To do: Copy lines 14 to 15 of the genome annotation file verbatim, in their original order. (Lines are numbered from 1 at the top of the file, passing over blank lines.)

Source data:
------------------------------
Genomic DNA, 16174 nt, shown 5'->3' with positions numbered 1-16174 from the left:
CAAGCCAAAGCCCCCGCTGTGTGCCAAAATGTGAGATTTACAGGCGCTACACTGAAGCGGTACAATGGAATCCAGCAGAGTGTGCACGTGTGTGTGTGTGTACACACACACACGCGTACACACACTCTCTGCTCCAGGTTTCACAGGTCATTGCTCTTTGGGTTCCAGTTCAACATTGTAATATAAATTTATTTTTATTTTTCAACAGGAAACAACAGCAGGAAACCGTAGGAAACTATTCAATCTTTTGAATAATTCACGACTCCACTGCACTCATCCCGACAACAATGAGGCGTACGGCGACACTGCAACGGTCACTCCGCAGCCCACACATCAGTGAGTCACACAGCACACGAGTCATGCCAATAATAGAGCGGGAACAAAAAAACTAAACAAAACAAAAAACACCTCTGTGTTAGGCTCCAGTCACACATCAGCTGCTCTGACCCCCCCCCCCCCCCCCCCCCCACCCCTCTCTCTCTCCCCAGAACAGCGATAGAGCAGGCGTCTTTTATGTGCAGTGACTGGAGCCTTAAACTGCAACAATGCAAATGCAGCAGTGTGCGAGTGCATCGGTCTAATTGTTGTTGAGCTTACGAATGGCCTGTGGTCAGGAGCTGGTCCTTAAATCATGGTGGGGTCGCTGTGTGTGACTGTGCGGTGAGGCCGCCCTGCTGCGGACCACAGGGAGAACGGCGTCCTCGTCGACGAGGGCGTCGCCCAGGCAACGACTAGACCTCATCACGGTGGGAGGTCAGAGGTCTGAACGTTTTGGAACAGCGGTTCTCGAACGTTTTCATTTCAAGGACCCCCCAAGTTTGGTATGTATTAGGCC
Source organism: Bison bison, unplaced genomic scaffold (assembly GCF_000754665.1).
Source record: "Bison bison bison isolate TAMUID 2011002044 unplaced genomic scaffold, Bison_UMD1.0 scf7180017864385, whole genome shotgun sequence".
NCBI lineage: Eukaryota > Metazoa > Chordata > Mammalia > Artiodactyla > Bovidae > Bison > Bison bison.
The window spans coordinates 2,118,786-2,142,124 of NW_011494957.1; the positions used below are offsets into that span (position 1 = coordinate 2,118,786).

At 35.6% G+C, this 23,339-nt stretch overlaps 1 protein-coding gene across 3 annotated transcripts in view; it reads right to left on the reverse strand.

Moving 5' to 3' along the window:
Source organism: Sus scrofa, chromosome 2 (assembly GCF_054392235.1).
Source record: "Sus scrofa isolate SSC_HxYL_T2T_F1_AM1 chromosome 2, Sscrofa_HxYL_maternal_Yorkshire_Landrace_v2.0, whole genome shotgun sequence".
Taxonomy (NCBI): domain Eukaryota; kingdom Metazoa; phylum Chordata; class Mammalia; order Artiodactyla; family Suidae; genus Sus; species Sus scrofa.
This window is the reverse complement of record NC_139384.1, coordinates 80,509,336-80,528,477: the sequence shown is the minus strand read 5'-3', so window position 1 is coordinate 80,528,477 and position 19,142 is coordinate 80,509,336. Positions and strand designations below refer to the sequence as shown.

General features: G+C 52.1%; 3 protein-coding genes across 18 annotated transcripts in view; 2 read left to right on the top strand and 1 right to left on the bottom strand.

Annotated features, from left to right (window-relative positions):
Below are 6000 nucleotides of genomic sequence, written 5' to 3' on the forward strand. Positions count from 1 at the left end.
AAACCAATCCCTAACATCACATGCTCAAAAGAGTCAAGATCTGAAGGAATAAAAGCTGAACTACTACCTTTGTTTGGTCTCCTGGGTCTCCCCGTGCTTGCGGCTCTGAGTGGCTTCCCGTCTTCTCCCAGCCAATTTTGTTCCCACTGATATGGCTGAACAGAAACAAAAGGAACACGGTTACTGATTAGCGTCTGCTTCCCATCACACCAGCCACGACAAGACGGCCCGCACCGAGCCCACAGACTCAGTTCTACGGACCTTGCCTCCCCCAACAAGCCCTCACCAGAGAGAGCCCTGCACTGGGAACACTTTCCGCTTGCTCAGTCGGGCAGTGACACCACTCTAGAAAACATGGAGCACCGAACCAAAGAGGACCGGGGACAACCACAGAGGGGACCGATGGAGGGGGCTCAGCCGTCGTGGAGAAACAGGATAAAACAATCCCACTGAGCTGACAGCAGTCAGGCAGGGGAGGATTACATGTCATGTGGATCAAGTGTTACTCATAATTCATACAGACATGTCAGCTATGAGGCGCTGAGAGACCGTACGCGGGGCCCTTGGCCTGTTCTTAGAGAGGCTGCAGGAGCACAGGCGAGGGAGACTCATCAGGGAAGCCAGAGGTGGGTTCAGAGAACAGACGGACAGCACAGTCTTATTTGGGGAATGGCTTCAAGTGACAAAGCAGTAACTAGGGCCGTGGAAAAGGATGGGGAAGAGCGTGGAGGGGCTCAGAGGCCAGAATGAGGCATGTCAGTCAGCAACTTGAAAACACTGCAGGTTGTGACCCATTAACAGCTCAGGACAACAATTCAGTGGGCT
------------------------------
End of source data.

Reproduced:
Annotated features, from left to right (window-relative positions):
Below are 6000 nucleotides of genomic sequence, written 5' to 3' on the forward strand. Positions count from 1 at the left end.